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May 7 / Paul Kasabian

Content Standards: Sourcing for rumors, direct quotes and paraphrases

Second of a 10-part series explaining Bleacher Report’s Content Standards in depth.

Even if you’re not reporting the news hot off the presses, it is required journalistic practice to give credit to anything obtained from fellow writers.

After all, if someone were using your article for information, wouldn’t you want to see your hard work credited?

Let’s focus on three items writers almost always use in articles: rumors, direct quotes and paraphrases.


All rumors need to be cited and linked to the original source whenever possible. Furthermore, the rumor needs to be from a credible source. If you’re not sure what constitutes a credible source, read this B/R blog post.


According to Alan Nixon of The Daily Mirror, Manchester City covets Gareth Bale and is willing to offer the Tottenham midfielder over £100,000 per week.

Adrian Wojnarowski of Yahoo! Sports reports that Josh Smith will not play in Game 3 of the Hawks’ first-round series against Boston.

Rumors vs. Speculation

Rumors are reports from credible sources that have yet to be officially confirmed. Speculations are personal opinions. Check this B/R blog post for more details on the differences between the two.

It is imperative to clearly distinguish rumor from speculation in your headline (and article text) to avoid misleading your readers. If it’s a rumor, call it a rumor. If it’s not a rumor and you call it one, you lose credibility.

Direct Quotes

If you are referencing a direct quote you did not gather personally, you need to source your material with a link and a citation. They can come in numerous structural formats.

According to David Waldstein of The New York Times, Mariano Rivera says he will return in 2013. “I’m coming back,” Rivera said. “I’m not going down like this.”

Indianapolis Colts quarterback Andrew Luck is already drawing rave reviews from his coaches and teammates. Via The Indianapolis Star:

“He’s unflappable,” coach Chuck Pagano said. “He’s a natural leader.”

First-Hand Direct Quotes

If you get direct quotes first-hand, no link is necessary. However, it must be abundantly clear in your submission that the quotes were first-hand. You can either clearly mark this access within the article text or put this line at the end of your submission:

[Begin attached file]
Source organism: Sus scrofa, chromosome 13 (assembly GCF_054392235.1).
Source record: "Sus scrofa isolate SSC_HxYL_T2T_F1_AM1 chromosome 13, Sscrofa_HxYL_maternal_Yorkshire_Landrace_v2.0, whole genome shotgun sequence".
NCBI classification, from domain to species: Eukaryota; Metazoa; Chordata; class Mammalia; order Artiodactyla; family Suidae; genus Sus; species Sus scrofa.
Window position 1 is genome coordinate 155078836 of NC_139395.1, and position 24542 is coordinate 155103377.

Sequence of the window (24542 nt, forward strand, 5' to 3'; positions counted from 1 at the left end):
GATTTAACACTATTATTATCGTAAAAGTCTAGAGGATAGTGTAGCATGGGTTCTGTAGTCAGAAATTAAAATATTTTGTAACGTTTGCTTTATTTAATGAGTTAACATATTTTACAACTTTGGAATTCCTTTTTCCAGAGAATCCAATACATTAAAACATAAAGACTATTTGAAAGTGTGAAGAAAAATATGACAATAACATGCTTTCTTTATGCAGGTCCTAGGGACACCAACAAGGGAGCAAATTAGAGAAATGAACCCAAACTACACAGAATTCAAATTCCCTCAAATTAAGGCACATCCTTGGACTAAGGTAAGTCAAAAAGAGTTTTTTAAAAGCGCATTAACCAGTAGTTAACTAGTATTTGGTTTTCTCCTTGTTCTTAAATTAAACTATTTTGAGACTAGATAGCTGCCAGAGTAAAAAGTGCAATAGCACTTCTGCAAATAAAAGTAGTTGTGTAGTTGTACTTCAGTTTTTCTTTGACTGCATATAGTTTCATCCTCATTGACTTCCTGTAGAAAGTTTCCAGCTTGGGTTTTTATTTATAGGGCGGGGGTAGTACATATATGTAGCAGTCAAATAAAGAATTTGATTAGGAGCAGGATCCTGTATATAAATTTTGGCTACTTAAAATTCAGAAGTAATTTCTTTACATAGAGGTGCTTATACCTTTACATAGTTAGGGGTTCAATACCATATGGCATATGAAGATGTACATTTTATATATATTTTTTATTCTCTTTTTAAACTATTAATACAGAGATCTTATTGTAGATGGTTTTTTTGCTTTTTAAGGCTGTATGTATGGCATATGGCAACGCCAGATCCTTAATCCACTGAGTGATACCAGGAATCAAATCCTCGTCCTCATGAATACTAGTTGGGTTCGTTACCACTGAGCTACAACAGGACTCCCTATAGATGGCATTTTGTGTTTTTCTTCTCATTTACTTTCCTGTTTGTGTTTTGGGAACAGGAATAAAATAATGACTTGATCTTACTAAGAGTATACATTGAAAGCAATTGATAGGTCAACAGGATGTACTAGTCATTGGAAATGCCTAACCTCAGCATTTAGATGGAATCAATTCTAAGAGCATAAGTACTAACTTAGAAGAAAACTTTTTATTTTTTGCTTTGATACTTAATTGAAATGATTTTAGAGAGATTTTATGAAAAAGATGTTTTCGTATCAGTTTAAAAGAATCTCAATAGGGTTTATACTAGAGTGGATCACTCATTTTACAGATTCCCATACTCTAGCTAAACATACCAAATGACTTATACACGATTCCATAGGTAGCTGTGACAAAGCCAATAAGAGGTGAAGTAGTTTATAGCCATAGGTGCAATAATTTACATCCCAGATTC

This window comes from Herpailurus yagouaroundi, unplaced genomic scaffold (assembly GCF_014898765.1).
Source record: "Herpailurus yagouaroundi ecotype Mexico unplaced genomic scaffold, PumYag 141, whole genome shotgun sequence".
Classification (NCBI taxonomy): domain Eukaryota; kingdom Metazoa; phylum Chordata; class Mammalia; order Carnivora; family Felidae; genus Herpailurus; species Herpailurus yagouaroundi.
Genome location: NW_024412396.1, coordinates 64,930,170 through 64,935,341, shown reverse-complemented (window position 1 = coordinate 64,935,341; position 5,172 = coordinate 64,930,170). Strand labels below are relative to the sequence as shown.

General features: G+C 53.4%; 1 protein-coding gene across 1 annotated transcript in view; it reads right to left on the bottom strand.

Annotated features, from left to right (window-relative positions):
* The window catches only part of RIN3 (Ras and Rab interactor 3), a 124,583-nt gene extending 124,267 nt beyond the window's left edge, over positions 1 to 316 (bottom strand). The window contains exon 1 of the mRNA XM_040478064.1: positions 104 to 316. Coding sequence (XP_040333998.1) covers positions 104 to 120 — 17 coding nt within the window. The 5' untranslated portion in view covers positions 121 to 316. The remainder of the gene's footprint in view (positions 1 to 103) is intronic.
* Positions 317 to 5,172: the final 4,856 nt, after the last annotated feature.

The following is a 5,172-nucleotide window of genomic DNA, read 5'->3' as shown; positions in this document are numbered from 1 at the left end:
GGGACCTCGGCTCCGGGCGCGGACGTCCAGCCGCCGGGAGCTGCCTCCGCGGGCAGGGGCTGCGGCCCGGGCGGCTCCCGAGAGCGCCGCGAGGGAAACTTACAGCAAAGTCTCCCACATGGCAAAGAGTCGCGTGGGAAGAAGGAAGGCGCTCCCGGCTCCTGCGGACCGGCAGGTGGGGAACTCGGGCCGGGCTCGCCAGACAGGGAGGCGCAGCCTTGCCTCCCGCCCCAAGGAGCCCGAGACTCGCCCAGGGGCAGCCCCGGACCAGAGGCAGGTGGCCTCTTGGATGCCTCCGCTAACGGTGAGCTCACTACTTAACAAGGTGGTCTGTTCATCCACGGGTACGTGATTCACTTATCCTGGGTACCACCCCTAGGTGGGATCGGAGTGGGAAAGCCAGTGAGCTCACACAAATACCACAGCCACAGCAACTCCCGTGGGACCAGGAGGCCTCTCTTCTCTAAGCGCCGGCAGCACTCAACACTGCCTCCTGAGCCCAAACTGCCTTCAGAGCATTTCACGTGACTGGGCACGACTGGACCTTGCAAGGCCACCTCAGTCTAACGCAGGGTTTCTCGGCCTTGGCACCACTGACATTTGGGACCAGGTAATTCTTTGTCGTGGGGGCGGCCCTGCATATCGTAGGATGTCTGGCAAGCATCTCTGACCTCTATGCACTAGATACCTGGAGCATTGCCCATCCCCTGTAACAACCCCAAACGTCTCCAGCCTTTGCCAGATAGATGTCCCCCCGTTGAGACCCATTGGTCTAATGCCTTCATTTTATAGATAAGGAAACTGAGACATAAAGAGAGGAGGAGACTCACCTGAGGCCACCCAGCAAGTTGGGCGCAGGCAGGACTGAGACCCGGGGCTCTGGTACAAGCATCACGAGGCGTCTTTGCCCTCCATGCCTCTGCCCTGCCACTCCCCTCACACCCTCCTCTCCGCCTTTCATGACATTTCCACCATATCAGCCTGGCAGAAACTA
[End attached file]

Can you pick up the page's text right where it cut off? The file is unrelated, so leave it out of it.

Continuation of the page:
[Name] is a [Writer ranking] for Bleacher Report. Unless otherwise noted, all quotes were obtained first-hand via [method].


Specific paraphrases (in other words, paraphrasing someone in particular as opposed to just citing general sentiment) still need to be hyperlinked to their original sources. While you may think something is common knowledge, it’s still professional courtesy to give credit where it’s due.

If you’re reporting paraphrases that reference breaking news, rumors or exclusive content (a writer’s personal opinion, a one-on-one interview, specific statistical analysis, etc.), you need a hyperlink and citation, like below. In all other cases, a hyperlink is just fine.


According to Reeves Wiedeman of The New Yorker, Mike Tyson mentioned how important pigeon-breeding is to his mental well-being.

According to Alex Raskin of, New York Knicks head coach Mike Woodson will start Mike Bibby tomorrow night. Woodson did not sound optimistic about Jeremy Lin’s chances of returning in time for the do-or-die Game 5.


You may decide to use information you see on TV, read in print or hear on the radio. If that information cannot be found online, you obviously won’t be able to provide a link. However, a specific citation remains a must to properly source your content.


In an interview that aired on YES Network prior to Friday’s Yankees-Royals game, Joe Girardi was coy about who would replace Mariano Rivera in the closer’s role, refusing to give a definite name just yet.

Press Conferences

If you weren’t there, and you want to quote or paraphrase something that was said, it’s OK to do so as long as you cite and link a media outlet that attended the press conference.


Before the trade deadline, Kobe Bryant seemed angry with the Lakers front office. According to Dave McMenamin of ESPN Los Angeles, Kobe said the Lakers needed to either trade Pau Gasol or put an end to the trade rumors quickly.


World-famous quotes that nearly every sports fan can cite off the top of his or her head (“I’m taking my talents to South Beach”), citing general sentiment (“Yankees fans weren’t sad to see A.J. Burnett leave town for Pittsburgh”) or discussing rumors in non-detailed, general terms (“Pau Gasol has been involved in trade rumors this season”) do not need sourcing.


Before you publish, always make sure the outside work you include in your submission is properly credited and linked.